The following is an excerpt from “Created to Connect: A Christian’s Guide to the Connected Child.” From Dr. Karyn Purvis with Michael and Amy Monroe, “Created to Connect” serves as a dynamic resource for those looking to draw helpful, encouraging parallels between the Christian faith and the foundational teachings of Trust-Based Relational Intervention® (TBRI®).
God’s ultimate response to sinful humanity is love—a love that gave and always gives. As Paul wrote to the Romans, “God demonstrates his own love for us in this: While we were still sinners, Christ died for us” (Romans 5:8, NIV). As those who have received this gift of undeserved love, our hope should be to demonstrate this same kind of giving, selfless love in ways that draw our children into a deeper personal relationship with our giving Lord and with us.
As parents, we have the opportunity not only to teach but to embody God’s love for our children. Consider a parent tenderly cradling her newborn. The mother’s face is glowing as her child peers through blurry vision to see his preciousness reflected in her joyful smile. Her voice is warm and welcoming, inviting a deep and soothing connection. A warm sensory bath of loving care envelops the infant. This scene is repeated hundreds of times in the first days of life. Out of this spontaneous, affectionate, connected dance between parent and child, this little one develops trust in the knowledge that his parent truly cares for him. In these arms of nurturing love, this child learns who he is, the meaning of unconditional love and his heart is being prepared to understand the eternal love of God.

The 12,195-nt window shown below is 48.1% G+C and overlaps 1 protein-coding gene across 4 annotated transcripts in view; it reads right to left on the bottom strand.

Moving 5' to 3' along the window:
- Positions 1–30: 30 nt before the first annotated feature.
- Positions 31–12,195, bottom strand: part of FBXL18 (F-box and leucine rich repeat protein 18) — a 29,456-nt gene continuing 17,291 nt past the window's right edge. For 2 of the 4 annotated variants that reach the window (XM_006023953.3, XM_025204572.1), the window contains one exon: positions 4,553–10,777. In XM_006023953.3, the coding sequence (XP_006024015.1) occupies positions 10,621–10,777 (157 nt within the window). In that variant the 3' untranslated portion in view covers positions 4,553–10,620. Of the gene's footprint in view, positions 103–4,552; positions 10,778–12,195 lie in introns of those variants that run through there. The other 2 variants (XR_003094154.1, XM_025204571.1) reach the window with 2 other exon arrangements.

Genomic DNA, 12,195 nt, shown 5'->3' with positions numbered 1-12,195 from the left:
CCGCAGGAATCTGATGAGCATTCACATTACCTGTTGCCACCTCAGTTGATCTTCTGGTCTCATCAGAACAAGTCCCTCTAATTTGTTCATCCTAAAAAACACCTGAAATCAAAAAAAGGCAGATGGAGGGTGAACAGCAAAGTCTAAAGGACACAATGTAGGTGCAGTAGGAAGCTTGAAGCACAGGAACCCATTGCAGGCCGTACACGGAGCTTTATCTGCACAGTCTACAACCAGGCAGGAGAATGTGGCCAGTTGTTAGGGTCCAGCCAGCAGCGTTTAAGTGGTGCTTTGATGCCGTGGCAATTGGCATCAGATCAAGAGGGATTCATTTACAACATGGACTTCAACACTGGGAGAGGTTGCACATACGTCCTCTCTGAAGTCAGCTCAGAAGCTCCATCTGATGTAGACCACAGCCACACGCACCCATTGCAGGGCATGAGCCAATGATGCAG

Yet because of their histories, many of our children are not able to readily understand and accept this love because they have never come to realize just how precious they are to God and us. Many of them did not receive positive attention and healthy affection when they were young. As infants they may not have been held in the arms of adoring parents whose faces reflected an undeniable joy at the very presence of their lives. As toddlers, they may have been denied nurture and comfort. As they grew older, they may have never experienced affirmation, praise, or encouragement.
Our God is a nurturing God. We see this throughout Scripture as he nurtures his children in many different ways—by comforting those who are hurting and troubled (2 Corinthians 1:3-4), by providing for our physical needs (Matthew 6:28-34), by encouraging us (Romans 15:4), and by correcting us (Hebrews 12:4-11). Yes, God nurtures even when He is correcting us.
Likewise, purposing to embody God’s love to our children doesn’t mean that we won’t have to discipline and correct. As we’ve already learned, we will inhibit our children’s ability to grow and develop if we do not provide the consistent correction they need. However, our correction must always be based in and emanate from our relationship with and love for them, just as God’s correction of us flows from his love for and relationship with us (Hebrews 12:6). In that sense we must always be connecting even when we are correcting. It is most certainly that love—from us and ultimately from God—and all that flows from it that will bring about the ultimate transformation we desire for our children.
Published by Empowered to Connect. Used by permission.
“Created to Connect” is a foundational piece of Show Hope’s Hope for the Journey Conference. To experience the practical teaching and tools for a path to healing and hope for children and families impacted by adoption and/or foster care, learn more here.
Download a digital version of “Created to Connect” for free here.